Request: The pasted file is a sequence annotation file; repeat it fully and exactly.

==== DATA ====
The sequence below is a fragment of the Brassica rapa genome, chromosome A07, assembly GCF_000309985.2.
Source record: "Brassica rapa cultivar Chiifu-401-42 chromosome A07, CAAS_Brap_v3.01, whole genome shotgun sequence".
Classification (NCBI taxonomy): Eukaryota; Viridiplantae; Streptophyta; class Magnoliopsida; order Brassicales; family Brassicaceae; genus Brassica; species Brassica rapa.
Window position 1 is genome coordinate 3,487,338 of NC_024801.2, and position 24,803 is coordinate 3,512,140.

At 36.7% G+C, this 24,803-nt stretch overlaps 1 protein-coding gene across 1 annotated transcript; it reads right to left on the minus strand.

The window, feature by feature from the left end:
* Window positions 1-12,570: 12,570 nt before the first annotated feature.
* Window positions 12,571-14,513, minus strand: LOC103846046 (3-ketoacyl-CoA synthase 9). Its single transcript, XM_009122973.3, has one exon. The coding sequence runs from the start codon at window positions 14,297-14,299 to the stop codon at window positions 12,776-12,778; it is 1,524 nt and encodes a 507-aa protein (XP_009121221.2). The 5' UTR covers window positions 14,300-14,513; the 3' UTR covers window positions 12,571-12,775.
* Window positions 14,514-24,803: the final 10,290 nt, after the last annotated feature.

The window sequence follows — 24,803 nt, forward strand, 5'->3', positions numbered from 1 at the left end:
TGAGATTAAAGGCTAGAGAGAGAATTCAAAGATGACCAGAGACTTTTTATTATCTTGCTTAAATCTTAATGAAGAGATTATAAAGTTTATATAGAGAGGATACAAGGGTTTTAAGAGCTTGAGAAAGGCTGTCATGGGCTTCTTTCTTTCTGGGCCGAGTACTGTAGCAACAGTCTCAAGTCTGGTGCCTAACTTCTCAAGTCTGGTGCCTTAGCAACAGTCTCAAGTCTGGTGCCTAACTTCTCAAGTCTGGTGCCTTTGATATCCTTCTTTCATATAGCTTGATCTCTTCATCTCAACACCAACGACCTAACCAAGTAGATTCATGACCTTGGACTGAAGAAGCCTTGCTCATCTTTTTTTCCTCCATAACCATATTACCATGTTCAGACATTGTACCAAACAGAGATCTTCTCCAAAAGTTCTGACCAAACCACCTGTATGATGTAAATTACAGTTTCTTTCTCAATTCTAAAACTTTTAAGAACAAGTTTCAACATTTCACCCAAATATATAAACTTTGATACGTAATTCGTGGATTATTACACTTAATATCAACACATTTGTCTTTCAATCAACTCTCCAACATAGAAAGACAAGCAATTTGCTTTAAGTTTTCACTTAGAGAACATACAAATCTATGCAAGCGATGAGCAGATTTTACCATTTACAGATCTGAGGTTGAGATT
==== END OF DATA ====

The sequence below is a fragment of the Brassica rapa genome, chromosome A07, assembly GCF_000309985.2.
Source record: "Brassica rapa cultivar Chiifu-401-42 chromosome A07, CAAS_Brap_v3.01, whole genome shotgun sequence".
Classification (NCBI taxonomy): Eukaryota; Viridiplantae; Streptophyta; class Magnoliopsida; order Brassicales; family Brassicaceae; genus Brassica; species Brassica rapa.
Window position 1 is genome coordinate 3,487,338 of NC_024801.2, and position 24,803 is coordinate 3,512,140.

At 36.7% G+C, this 24,803-nt stretch overlaps 1 protein-coding gene across 1 annotated transcript; it reads right to left on the minus strand.

The window, feature by feature from the left end:
* Window positions 1-12,570: 12,570 nt before the first annotated feature.
* Window positions 12,571-14,513, minus strand: LOC103846046 (3-ketoacyl-CoA synthase 9). Its single transcript, XM_009122973.3, has one exon. The coding sequence runs from the start codon at window positions 14,297-14,299 to the stop codon at window positions 12,776-12,778; it is 1,524 nt and encodes a 507-aa protein (XP_009121221.2). The 5' UTR covers window positions 14,300-14,513; the 3' UTR covers window positions 12,571-12,775.
* Window positions 14,514-24,803: the final 10,290 nt, after the last annotated feature.

The window sequence follows — 24,803 nt, forward strand, 5'->3', positions numbered from 1 at the left end:
TGAGATTAAAGGCTAGAGAGAGAATTCAAAGATGACCAGAGACTTTTTATTATCTTGCTTAAATCTTAATGAAGAGATTATAAAGTTTATATAGAGAGGATACAAGGGTTTTAAGAGCTTGAGAAAGGCTGTCATGGGCTTCTTTCTTTCTGGGCCGAGTACTGTAGCAACAGTCTCAAGTCTGGTGCCTAACTTCTCAAGTCTGGTGCCTTAGCAACAGTCTCAAGTCTGGTGCCTAACTTCTCAAGTCTGGTGCCTTTGATATCCTTCTTTCATATAGCTTGATCTCTTCATCTCAACACCAACGACCTAACCAAGTAGATTCATGACCTTGGACTGAAGAAGCCTTGCTCATCTTTTTTTCCTCCATAACCATATTACCATGTTCAGACATTGTACCAAACAGAGATCTTCTCCAAAAGTTCTGACCAAACCACCTGTATGATGTAAATTACAGTTTCTTTCTCAATTCTAAAACTTTTAAGAACAAGTTTCAACATTTCACCCAAATATATAAACTTTGATACGTAATTCGTGGATTATTACACTTAATATCAACACATTTGTCTTTCAATCAACTCTCCAACATAGAAAGACAAGCAATTTGCTTTAAGTTTTCACTTAGAGAACATACAAATCTATGCAAGCGATGAGCAGATTTTACCATTTACAGATCTGAGGTTGAGATT